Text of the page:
From the Journals

BRAF/MEK combo shows long-term efficacy in melanoma


 

FROM JOURNAL OF CLINICAL ONCOLOGY

In melanoma patients with the BRAFV600 mutation, a combination of BRAF and MEK inhibitors are highly effective over the long term, according to 5-year follow-up data from the COLUMBUS trial. Among patients with advanced unresectable or metastatic disease who were untreated or who had progressed following immunotherapy, the regimen of encorafenib plus binimetinib produced impressive gains in progression-free and overall survival, compared with historical controls, and are in line with other BRAF/MEK inhibitor combinations. It also outperformed encorafenib and vemurafenib monotherapy regimens.

The findings present good news, but the combination still doesn’t represent the best first-line option, according to Ryan Sullivan, MD, who wrote an accompanying editorial. He pointed out that the previously published DREAMSeq trial showed that a combination of immune checkpoint inhibitors (ICIs) ipilimumab and nivolumab produced a 2-year survival of 72%, compared with 52% for a BRAF inhibitor combination of dabrafenib plus trametinib (P = .0095).

There are three combinations of BRAF and MEK inhibitors that are approved for BRAF mutant melanoma, and any of the seven individual agents and six combinations that are approved by the U.S. Food and Drug Administration- for melanoma can be used in BRAFV600 patients. “The standard of care for most patients with newly diagnosed BRAF mutant melanoma is ... immune checkpoint inhibition, either with anti–PD-1 inhibitor or a combination of immunotherapy with an anti–PD-1 inhibitor. The optimal use of BRAF targeted therapy is unknown but some data supports its use earlier in the disease course (adjuvant setting) or after progression following anti–PD-1 therapy in the advanced disease setting,” wrote Dr. Sullivan in an email. He is associate director of the melanoma program at Massachusetts General Hospital, Boston.

The new study was published online in the Journal of Clinical Oncology.

In his editorial, Dr. Sullivan wrote that anti–PD-1 monoclonal antibodies alone or in combination with anti-CTLA4 receptor therapies is likely the best front-line therapy for BRAFV600 mutant advanced melanoma, with long-term survival ranging from 40% to 50%.

Still, the efficacy of BRAF-targeted therapy makes it important to explore ways to strengthen it further. One possibility is to use it in the front-line setting when a patient is at high risk of rapid progression and death, since analysis from DREAMSeq showed that BRAF-targeted therapy had a better overall survival than immunotherapy during the first 10 months after random assignment. It was only after this time point that the curves reversed and pointed to greater efficacy for immunotherapy. An option would be to treat to maximum tumor regression with BRAF-targeted therapy and then switch to immunotherapy, according to Dr. Sullivan. That point was echoed by study author Paolo Ascierto, MD, in an email exchange. “For patients with symptomatic disease or very high tumor burden, BRAF/MEK inhibitor should be used first,” said Dr. Ascierto, who is director of the melanoma cancer immunotherapy innovative therapy unit of the National Tumor Institute in Naples, Italy.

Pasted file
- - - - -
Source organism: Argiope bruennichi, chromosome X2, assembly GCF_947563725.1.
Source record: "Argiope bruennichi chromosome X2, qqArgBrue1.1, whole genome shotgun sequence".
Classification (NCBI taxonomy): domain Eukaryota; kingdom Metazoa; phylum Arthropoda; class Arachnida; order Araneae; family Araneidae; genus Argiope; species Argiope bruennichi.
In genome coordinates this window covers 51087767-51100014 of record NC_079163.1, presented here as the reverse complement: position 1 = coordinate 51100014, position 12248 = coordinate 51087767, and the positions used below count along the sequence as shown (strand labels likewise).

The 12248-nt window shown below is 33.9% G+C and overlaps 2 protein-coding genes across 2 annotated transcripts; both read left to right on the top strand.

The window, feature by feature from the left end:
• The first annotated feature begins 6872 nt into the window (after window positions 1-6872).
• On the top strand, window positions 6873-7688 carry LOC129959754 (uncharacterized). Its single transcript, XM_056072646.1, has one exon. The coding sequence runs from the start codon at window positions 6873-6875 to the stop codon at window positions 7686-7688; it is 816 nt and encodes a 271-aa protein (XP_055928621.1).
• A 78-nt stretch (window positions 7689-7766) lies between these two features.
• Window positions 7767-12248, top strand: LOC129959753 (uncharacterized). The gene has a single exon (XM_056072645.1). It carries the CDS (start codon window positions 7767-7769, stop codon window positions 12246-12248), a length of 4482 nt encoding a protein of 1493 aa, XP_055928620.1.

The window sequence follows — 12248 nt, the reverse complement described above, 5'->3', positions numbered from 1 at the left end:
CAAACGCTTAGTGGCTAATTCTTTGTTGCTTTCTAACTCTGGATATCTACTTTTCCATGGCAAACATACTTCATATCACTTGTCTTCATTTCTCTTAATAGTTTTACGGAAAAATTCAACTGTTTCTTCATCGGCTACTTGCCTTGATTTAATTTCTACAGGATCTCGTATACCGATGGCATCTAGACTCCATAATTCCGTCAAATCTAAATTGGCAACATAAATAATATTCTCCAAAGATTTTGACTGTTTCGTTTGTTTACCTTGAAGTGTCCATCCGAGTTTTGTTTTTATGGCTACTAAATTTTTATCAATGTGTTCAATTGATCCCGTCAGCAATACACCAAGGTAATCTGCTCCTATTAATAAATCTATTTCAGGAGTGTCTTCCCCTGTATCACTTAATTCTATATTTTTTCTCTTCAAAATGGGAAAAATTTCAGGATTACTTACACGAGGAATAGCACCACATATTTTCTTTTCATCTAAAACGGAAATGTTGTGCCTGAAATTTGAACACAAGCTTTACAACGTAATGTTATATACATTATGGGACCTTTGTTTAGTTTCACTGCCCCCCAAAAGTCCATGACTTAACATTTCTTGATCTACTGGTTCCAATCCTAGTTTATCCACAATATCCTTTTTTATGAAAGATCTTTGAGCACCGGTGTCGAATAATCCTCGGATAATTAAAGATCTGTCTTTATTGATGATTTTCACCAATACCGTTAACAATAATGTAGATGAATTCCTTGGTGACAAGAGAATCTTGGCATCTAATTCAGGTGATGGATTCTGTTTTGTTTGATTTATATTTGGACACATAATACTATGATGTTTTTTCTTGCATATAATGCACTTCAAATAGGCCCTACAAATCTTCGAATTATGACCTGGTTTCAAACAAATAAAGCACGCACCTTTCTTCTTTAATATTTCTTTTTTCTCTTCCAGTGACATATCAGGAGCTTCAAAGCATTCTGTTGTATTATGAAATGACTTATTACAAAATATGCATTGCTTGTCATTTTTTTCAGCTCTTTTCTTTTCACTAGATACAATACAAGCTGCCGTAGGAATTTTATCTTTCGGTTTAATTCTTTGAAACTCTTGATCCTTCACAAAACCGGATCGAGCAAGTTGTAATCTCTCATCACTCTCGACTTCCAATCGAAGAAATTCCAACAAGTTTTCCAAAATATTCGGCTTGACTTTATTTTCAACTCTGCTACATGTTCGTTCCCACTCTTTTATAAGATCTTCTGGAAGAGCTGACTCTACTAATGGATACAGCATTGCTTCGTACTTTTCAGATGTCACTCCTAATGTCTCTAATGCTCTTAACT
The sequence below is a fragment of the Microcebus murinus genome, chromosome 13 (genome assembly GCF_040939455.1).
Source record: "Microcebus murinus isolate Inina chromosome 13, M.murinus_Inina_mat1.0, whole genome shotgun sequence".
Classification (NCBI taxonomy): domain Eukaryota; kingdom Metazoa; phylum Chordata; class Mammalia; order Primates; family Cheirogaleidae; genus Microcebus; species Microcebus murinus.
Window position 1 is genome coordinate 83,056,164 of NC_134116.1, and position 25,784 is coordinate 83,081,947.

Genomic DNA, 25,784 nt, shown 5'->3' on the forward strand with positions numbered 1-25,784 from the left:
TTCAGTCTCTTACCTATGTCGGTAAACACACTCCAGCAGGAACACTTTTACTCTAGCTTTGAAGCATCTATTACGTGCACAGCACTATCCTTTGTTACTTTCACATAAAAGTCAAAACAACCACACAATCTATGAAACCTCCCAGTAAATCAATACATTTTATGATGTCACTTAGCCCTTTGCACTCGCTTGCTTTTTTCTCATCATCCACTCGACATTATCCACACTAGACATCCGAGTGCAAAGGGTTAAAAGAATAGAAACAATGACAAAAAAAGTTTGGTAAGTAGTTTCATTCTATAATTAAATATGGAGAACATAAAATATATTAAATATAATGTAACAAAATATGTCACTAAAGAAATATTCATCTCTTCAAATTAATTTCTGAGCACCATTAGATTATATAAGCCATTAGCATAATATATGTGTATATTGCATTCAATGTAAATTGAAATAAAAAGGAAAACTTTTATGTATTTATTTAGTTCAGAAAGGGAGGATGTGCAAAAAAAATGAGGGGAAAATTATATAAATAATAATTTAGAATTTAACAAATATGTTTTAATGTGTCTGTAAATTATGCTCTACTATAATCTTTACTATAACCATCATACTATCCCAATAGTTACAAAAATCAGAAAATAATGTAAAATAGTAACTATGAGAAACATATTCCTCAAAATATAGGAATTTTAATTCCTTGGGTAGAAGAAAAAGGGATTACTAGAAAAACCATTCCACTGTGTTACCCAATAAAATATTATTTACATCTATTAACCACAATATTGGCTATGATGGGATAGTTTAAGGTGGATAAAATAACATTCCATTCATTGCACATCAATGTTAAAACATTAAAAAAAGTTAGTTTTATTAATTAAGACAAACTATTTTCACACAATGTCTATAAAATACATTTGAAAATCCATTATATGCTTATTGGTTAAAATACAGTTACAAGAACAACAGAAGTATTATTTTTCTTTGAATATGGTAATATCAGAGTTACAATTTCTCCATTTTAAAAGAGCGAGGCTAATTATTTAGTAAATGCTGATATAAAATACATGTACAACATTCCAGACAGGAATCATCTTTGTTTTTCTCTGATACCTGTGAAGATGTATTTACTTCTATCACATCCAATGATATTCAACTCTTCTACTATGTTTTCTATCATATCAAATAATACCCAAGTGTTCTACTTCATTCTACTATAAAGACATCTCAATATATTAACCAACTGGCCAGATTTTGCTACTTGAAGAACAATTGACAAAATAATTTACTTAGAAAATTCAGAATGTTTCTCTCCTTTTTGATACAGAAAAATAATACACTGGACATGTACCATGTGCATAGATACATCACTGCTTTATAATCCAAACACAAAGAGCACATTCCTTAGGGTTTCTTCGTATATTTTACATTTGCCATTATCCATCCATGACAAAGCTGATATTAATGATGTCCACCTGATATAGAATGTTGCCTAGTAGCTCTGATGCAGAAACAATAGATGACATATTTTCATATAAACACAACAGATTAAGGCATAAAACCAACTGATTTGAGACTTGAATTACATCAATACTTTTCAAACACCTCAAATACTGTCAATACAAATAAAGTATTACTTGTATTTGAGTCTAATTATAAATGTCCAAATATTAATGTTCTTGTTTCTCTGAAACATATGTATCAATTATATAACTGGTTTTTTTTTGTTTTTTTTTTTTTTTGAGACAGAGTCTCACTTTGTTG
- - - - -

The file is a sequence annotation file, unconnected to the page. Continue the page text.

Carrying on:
BRAF inhibitors as second- or later-line therapy

Aside from that exception, BRAF inhibitors should generally be reserved for second- or later-line therapy, according to Dr. Sullivan. Retrospective data indicate that response to BRAF inhibitors is preserved following immunotherapy, although the duration of benefit is reduced. Unfortunately, that strategy limits BRAF inhibitors to a setting in which they’re less likely to be maximally effective.

To improve matters, Dr. Sullivan suggested that they could be used in the adjuvant setting, where disease burden is lower. He noted that dabrafenib and trametinib are approved for resected stage 3 melanoma and showed similar efficacy to immunotherapy in that setting. Immunotherapy retains efficacy after BRAF-targeted therapy.

Another potential strategy is to come up with 3- or even 4-drug combinations employing BRAF/MEK inhibitors in the second-line setting. A few trials have already begun to investigate this possibility.

The COLUMBUS trial included 192 patients who received encorafenib plus binimetinib (E+B), 191 who received vemurafenib and 194 who received encorafenib. Five-year progression-free survival (PFS) was 23% in the E+B group, and 31% in those with normal lactate dehydrogenase levels. Five-year PFS was 10% with vemurafenib alone (12% with normal lactate dehydrogenase). Progression free survival (PFS) was 19% in the encorafenib group. Five-year overall survival (OS) followed a similar trend: 35% (45% with normal lactate dehydrogenase) in the E+B group, and 21% (28%) in the vemurafenib group. E+B had a median duration of response of 18.6 months, and a disease control rate of 92.2%, compared with 12.3 months and 81.2% with vemurafenib. Median duration of response was 15.5 months in the encorafenib monotherapy group.

The COLUMBUS trial was sponsored by Array BioPharma, which was acquired by Pfizer in July 2019.

Dr. Sullivan has consulted or advised Novartis, Merck, Replimune, Asana Biosciences, Alkermes, Eisai, Pfizer, Iovance Biotherapeutics, OncoSec, AstraZeneca, and Bristol Myers Squibb. Dr. Ascierto has stock or an ownership position in PrimeVax. He has consulted or advised for Bristol Myers Squibb, Roche/Genentech, Merck Sharp & Dohme, Novartis, Array BioPharma, Merck Serono, Pierre Fabre, Incyte, MedImmune, AstraZeneca, Sun Pharma, Sanofi, Idera, Ultimovacs, Sandoz, Immunocore, 4SC, Alkermes, Italfarmaco, Nektar, Boehringer Ingelheim, Eisai, Regeneron, Daiichi Sankyo, Pfizer, OncoSec, Nouscom, Takis Biotech, Lunaphore Technologies, Seattle Genetics, ITeos Therapeutics, Medicenna, and Bio-Al Health.

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